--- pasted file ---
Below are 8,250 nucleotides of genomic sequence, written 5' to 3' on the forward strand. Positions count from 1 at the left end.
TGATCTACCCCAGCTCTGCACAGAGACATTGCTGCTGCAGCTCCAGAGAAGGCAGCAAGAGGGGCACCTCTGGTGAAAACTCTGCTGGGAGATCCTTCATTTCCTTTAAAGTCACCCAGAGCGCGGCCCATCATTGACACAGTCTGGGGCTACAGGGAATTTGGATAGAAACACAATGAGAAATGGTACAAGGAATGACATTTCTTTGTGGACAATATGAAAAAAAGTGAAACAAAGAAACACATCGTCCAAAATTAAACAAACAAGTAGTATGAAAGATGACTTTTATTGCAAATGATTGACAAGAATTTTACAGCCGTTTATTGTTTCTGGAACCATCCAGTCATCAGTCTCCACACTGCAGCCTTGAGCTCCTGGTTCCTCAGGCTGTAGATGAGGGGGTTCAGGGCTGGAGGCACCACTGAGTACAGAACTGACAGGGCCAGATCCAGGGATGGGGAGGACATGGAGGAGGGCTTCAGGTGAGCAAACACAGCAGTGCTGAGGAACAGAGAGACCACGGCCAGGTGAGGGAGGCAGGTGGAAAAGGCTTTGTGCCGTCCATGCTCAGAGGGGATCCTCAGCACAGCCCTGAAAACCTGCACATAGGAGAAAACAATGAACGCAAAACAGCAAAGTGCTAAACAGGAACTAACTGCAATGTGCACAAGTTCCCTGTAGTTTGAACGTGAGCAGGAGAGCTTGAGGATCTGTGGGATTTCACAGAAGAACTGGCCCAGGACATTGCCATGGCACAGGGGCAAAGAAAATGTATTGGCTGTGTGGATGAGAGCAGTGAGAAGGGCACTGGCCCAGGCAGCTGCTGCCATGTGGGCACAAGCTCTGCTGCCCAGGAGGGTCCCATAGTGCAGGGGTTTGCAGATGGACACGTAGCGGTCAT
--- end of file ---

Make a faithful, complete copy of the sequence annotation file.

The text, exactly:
Below are 8,250 nucleotides of genomic sequence, written 5' to 3' on the forward strand. Positions count from 1 at the left end.
TGATCTACCCCAGCTCTGCACAGAGACATTGCTGCTGCAGCTCCAGAGAAGGCAGCAAGAGGGGCACCTCTGGTGAAAACTCTGCTGGGAGATCCTTCATTTCCTTTAAAGTCACCCAGAGCGCGGCCCATCATTGACACAGTCTGGGGCTACAGGGAATTTGGATAGAAACACAATGAGAAATGGTACAAGGAATGACATTTCTTTGTGGACAATATGAAAAAAAGTGAAACAAAGAAACACATCGTCCAAAATTAAACAAACAAGTAGTATGAAAGATGACTTTTATTGCAAATGATTGACAAGAATTTTACAGCCGTTTATTGTTTCTGGAACCATCCAGTCATCAGTCTCCACACTGCAGCCTTGAGCTCCTGGTTCCTCAGGCTGTAGATGAGGGGGTTCAGGGCTGGAGGCACCACTGAGTACAGAACTGACAGGGCCAGATCCAGGGATGGGGAGGACATGGAGGAGGGCTTCAGGTGAGCAAACACAGCAGTGCTGAGGAACAGAGAGACCACGGCCAGGTGAGGGAGGCAGGTGGAAAAGGCTTTGTGCCGTCCATGCTCAGAGGGGATCCTCAGCACAGCCCTGAAAACCTGCACATAGGAGAAAACAATGAACGCAAAACAGCAAAGTGCTAAACAGGAACTAACTGCAATGTGCACAAGTTCCCTGTAGTTTGAACGTGAGCAGGAGAGCTTGAGGATCTGTGGGATTTCACAGAAGAACTGGCCCAGGACATTGCCATGGCACAGGGGCAAAGAAAATGTATTGGCTGTGTGGATGAGAGCAGTGAGAAGGGCACTGGCCCAGGCAGCTGCTGCCATGTGGGCACAAGCTCTGCTGCCCAGGAGGGTCCCATAGTGCAGGGGTTTGCAGATGGACACGTAGCGGTCAT